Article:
Scattering mechanisms and mobility enhancement in epitaxial BaSnO3thin films probed via electrolyte gating

Helin Wang, Abhinav Prakash, Konstantin Reich, Koustav Ganguly, Bharat Jalan, Chris Leighton

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11 Scopus citations


The wide-gap semiconducting perovskite BaSnO3 has attracted attention since the discovery of outstanding mobility at high electron densities, spurred on by potential applications in oxide, transparent, and power electronics. Despite progress, much remains to be understood in terms of mobility-limiting scattering in BaSnO3 thin films and thus mobility optimization. Here, we apply solid-state ion-gel-based electrolyte gating to electrostatically control electron density over a wide range (1018 cm-3 to >1020 cm-3) in BaSnO3 films. Temperature- and gate-voltage-dependent transport data then probe scattering mechanisms and mobility vs electron density alone, independently of sample-to-sample defect density variations. This is done on molecular-beam-epitaxy- and sputter-deposited films as a function of thickness, initial chemical doping, and initial mobility. Remarkably universal behavior occurs, the mobility first increasing with electron density to ∼1020 cm-3 before decreasing slightly. This trend is quantitatively analyzed at cryogenic and room temperatures using analytical models for phonon, ionized impurity, charged dislocation, surface/interface roughness, and electrolyte-induced scattering. The mobility maximum is thus understood to arise from competition between charged impurity/dislocation scattering and electrolyte scattering. The gate-voltage-induced mobility enhancement is found as large as 2000%, realizing 300 K mobility up to 140 cm2 V-1 s-1. This work thus significantly advances the understanding of mobility-limiting scattering processes in BaSnO3, resulting in outstanding room temperature mobilities.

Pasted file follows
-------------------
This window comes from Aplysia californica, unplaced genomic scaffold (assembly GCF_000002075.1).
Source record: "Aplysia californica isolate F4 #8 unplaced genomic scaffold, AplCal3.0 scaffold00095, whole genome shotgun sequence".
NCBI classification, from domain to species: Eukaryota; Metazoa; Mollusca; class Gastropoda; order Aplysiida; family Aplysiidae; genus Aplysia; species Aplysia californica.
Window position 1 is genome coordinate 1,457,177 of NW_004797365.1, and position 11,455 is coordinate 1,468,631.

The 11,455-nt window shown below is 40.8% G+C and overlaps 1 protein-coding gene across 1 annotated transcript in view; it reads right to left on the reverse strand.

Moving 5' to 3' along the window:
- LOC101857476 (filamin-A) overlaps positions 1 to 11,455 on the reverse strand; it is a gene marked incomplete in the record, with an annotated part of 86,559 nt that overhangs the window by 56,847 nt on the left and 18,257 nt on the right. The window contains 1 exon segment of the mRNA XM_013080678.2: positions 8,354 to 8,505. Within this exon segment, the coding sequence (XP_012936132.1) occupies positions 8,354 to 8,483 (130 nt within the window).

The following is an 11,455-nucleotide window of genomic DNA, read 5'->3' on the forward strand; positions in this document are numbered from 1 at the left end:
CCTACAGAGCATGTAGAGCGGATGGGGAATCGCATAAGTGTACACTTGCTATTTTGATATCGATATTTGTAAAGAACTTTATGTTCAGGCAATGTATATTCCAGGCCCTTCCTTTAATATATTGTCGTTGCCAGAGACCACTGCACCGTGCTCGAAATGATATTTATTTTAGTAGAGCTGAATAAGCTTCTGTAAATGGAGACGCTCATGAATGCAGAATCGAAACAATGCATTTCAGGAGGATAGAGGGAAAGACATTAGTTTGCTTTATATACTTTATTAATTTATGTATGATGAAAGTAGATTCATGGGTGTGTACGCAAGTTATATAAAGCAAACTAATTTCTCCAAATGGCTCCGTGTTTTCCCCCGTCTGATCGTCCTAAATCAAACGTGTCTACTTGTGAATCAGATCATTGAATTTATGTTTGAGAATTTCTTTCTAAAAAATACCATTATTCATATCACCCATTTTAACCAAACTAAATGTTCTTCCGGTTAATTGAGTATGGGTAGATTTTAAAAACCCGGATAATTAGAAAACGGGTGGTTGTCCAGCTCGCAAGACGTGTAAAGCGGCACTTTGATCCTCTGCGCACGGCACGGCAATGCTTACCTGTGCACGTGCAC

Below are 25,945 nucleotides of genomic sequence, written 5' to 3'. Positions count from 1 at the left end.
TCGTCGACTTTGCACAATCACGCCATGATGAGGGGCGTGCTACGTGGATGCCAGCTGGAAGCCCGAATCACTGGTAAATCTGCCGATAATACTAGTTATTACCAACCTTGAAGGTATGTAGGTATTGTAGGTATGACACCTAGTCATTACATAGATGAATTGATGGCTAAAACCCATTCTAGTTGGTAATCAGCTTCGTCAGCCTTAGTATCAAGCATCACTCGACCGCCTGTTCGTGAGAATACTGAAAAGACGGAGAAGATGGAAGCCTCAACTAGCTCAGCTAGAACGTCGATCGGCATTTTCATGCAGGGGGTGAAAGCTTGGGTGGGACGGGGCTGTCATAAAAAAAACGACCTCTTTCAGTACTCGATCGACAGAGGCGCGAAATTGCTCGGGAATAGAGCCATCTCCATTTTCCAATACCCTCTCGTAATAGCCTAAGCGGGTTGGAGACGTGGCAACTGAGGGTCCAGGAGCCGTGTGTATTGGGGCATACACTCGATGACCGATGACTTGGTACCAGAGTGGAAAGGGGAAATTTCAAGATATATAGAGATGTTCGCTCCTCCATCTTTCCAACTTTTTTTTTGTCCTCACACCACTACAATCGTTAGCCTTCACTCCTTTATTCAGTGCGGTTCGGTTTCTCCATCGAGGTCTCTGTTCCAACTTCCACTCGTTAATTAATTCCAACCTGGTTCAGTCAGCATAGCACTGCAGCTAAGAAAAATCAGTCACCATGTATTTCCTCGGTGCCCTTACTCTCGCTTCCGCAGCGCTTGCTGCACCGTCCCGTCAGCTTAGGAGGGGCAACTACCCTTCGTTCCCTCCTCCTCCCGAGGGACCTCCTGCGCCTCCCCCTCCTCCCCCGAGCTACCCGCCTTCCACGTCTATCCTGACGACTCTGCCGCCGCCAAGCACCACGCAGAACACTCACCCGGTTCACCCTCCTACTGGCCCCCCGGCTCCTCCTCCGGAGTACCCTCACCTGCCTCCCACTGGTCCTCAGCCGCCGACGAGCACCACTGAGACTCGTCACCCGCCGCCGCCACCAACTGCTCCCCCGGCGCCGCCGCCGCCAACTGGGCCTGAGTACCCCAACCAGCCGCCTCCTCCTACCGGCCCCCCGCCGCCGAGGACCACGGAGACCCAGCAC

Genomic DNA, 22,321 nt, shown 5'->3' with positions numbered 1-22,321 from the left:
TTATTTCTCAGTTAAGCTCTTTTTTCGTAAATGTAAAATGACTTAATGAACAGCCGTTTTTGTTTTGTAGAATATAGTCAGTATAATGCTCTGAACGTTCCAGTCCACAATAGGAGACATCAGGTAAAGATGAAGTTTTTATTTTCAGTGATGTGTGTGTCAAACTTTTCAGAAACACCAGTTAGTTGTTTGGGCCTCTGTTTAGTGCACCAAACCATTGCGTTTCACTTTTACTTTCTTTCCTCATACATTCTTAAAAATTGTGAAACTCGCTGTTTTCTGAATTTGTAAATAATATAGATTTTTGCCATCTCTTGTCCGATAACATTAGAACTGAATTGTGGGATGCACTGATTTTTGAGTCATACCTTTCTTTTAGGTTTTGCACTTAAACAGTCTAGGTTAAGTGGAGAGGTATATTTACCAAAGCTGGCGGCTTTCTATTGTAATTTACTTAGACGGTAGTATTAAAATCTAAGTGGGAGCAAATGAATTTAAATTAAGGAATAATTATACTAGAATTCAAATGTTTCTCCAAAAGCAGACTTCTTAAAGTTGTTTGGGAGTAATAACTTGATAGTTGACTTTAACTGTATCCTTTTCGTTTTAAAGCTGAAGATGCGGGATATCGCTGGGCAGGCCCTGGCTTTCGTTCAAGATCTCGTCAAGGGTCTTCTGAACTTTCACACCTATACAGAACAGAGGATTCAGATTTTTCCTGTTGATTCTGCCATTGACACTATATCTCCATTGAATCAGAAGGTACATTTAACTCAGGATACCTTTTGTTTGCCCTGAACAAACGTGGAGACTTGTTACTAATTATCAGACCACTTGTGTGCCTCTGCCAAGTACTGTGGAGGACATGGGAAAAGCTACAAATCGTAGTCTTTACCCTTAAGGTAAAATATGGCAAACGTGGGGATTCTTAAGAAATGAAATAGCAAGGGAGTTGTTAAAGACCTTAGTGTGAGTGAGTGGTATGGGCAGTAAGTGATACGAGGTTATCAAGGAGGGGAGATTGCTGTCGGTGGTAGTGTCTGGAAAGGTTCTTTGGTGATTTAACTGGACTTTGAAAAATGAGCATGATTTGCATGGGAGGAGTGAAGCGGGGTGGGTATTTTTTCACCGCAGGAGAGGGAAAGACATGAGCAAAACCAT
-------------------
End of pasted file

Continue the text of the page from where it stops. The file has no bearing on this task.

Original languageEnglish (US)
Article number071113
JournalAPL Materials
Issue number7
StatePublished - Jul 1 2020

Bibliographical note

Funding Information:
This work was primarily supported by the National Science Foundation (NSF) through the University of Minnesota (UMN) MRSEC under Grant No. DMR-1420013. Parts of this work were carried out at the Characterization Facility, UMN, which receives partial support from the NSF through the MRSEC program. Portions of this work were also conducted at the Minnesota Nano Center, which is supported by the NSF through the National Nano Coordinated Infrastructure Network, under Grant No. NNCI-1542202. The authors acknowledge H. Yun for STEM imaging and B. Shklovskii for illuminating discussions.

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© 2020 Author(s).

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